Dipole Placement

Discussion in 'Archived Threads 2001-2004' started by Alex_Santos, Feb 20, 2002.

  1. Alex_Santos

    Alex_Santos Second Unit

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    Im interested in getting dipoles for rears in my system. My question is if there are shelves or objects blocking the direct path of the speaker, will it affect the sound dramatically? Definately need some advice on this one. Thanks
     
  2. Bob McElfresh

    Bob McElfresh Producer

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    Dipoles depend/require a lot of smooth, un-broken wall space to reflect the sound off of. This is one of the reasons I am not a big fan of dipolar speakers.

    Monopole speakers are your safest bet. And dont forget to buy 3 - that rear-center speaker.

    Hope this helps.
     
  3. Alex_Santos

    Alex_Santos Second Unit

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    Thanks for the info. Anyone else?
     
  4. Alex_Santos

    Alex_Santos Second Unit

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    see the reason that I was thinking dipoles is that the speaker placement will be behind and above the listener. I thought that the dipoles would be better because I would not be able to get the monopoles to image correctly. Anyone know what I should do.
     
  5. Daniel Martin

    Daniel Martin Auditioning

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    Alex,
    Since direct radiating speakers were out of the question in our family room (WAF), I had to opt for dipole speakers.
    We have an odd shaped room, open wall on one side, closed L shape wall on the other. Although the wall is blocking one surround about 3' behind it, I did not notice any sound issues.
    I tried the recommended side placement ~3' above ear level but this was dangerous for people walking around on one side. We ended up locating them near a 10' ceiling. This degraded the soundfield a bit, but was better than having injured guests [​IMG]
    Overall, although not ideal, we have been pleased with this setup for HT.
    Daniel.
     
  6. itai

    itai Stunt Coordinator

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    alex

    i bought dipoles for sur., and currently they are placed sides-and behind the listener, just like direct monopoles, because i dont have the side walls they require. (a window and a hall insted...).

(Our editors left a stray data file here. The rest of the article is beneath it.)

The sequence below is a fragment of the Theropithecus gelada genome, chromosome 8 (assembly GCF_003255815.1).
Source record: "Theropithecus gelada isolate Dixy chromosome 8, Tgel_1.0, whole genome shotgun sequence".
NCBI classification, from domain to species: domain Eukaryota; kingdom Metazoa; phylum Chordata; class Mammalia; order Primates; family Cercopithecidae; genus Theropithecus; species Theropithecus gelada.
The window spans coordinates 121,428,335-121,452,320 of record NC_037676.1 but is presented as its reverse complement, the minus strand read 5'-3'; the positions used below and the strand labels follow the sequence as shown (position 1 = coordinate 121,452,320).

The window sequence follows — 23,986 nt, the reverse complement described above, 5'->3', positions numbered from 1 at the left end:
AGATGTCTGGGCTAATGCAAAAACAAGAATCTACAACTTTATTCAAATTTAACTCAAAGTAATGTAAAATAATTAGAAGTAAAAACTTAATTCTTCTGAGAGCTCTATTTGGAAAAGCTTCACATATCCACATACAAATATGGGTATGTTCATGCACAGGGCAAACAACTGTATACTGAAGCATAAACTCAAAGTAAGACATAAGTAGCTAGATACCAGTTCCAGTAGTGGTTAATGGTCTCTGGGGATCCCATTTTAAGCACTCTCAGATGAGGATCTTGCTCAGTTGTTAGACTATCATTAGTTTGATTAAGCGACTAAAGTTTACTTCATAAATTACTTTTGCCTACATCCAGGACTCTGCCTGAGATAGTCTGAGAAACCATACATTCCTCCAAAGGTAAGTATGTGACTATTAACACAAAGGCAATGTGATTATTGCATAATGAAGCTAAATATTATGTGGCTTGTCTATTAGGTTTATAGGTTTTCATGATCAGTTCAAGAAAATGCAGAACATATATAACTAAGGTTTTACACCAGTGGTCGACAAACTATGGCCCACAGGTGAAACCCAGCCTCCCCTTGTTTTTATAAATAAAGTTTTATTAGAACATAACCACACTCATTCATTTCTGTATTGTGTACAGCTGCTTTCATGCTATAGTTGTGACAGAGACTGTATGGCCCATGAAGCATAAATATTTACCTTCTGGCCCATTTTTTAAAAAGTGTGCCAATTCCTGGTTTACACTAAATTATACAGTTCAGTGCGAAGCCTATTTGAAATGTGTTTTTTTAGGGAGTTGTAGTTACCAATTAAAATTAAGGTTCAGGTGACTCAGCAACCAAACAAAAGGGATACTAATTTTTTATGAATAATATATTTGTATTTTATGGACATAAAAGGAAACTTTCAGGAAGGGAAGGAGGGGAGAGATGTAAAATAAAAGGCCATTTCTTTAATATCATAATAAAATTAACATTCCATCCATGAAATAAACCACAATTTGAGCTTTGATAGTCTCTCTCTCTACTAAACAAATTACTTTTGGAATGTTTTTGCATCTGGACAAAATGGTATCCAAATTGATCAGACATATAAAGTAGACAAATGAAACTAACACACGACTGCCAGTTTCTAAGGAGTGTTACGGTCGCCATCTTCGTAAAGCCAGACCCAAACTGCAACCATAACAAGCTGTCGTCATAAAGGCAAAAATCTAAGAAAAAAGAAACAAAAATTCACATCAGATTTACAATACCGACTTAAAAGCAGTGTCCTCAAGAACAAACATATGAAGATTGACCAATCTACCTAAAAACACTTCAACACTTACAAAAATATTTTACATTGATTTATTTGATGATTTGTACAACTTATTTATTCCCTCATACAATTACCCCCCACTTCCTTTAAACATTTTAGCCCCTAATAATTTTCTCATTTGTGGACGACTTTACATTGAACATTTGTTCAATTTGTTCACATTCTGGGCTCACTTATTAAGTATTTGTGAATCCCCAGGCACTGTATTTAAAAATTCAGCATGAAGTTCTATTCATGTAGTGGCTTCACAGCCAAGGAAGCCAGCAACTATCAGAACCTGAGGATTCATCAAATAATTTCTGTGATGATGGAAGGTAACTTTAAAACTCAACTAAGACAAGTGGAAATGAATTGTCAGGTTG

they sound amazing!! acting like or better than direct firing speakers. they give me acurate positioning and diffuse ambient sound. i plan to add another two on the sides too. not as planned, but still, graet job.

    (meanwhile of course, i'm looking for a BIG living room apartment to move to. this time, i know my priorities, i look for walls apropriate for a 7.1 set...)
     
  7. Alex_Santos

    Alex_Santos Second Unit

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    thanks for the opinions guys but I don't quite think that you are understanding my question. Id like to get the dipoles for rears but my walls have shelves and other things blocking the path of the sound that would come out of the dipoles. Im wondering if the interruption of the soundwave would screw up the soundfield too much.
     
  8. Daniel Martin

    Daniel Martin Auditioning

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    Alex,
    My understanding of how dipoles works is that they create the surround sound field by "diffusing" the sound around you.
    If you have too many shelves or obstacles, you may end up breaking the sound field or making sound more directional.
    I would explore three options:
    a) try placing the dipoles where you want temporarly and listen
    b) mount/suspend the dipoles in front of the obstacles
    c) use monopoles
    You may want to look on www.dolby.com for alternate positions for dipoles. You may find a placement the would minimize obstacles in front of your dipoles.
    Hope this help,
    Daniel.
     
  9. Alex_Santos

    Alex_Santos Second Unit

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    thanks dan but unfortunately i dont think that it does. I think that I will have to go with monopoles because my current listening position is at an angle and the walls the dipoles would be on have shelves and my desk on them. Plus the sound would come at an odd angle to the listener. Maybe I could get some mounting brackets to fix this. Any ideas?